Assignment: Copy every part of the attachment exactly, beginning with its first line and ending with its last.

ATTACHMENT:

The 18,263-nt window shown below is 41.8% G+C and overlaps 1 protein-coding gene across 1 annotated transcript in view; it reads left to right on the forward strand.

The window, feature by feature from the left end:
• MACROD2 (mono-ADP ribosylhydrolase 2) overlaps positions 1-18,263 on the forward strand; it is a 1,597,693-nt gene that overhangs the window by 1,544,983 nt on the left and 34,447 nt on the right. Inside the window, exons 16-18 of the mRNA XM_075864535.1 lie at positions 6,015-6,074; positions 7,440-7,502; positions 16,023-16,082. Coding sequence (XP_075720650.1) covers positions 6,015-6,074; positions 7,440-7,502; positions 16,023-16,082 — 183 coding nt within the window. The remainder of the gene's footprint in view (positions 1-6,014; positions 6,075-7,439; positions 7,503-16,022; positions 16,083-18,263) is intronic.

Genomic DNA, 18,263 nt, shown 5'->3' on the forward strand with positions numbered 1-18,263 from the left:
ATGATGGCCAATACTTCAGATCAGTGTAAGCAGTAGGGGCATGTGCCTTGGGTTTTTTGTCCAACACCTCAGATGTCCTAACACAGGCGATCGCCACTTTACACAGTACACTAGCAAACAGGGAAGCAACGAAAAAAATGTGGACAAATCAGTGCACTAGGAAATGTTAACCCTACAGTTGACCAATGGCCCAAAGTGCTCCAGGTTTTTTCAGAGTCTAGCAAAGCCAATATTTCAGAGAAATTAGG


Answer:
The 18,263-nt window shown below is 41.8% G+C and overlaps 1 protein-coding gene across 1 annotated transcript in view; it reads left to right on the forward strand.

The window, feature by feature from the left end:
• MACROD2 (mono-ADP ribosylhydrolase 2) overlaps positions 1-18,263 on the forward strand; it is a 1,597,693-nt gene that overhangs the window by 1,544,983 nt on the left and 34,447 nt on the right. Inside the window, exons 16-18 of the mRNA XM_075864535.1 lie at positions 6,015-6,074; positions 7,440-7,502; positions 16,023-16,082. Coding sequence (XP_075720650.1) covers positions 6,015-6,074; positions 7,440-7,502; positions 16,023-16,082 — 183 coding nt within the window. The remainder of the gene's footprint in view (positions 1-6,014; positions 6,075-7,439; positions 7,503-16,022; positions 16,083-18,263) is intronic.

Genomic DNA, 18,263 nt, shown 5'->3' on the forward strand with positions numbered 1-18,263 from the left:
ATGATGGCCAATACTTCAGATCAGTGTAAGCAGTAGGGGCATGTGCCTTGGGTTTTTTGTCCAACACCTCAGATGTCCTAACACAGGCGATCGCCACTTTACACAGTACACTAGCAAACAGGGAAGCAACGAAAAAAATGTGGACAAATCAGTGCACTAGGAAATGTTAACCCTACAGTTGACCAATGGCCCAAAGTGCTCCAGGTTTTTTCAGAGTCTAGCAAAGCCAATATTTCAGAGAAATTAGG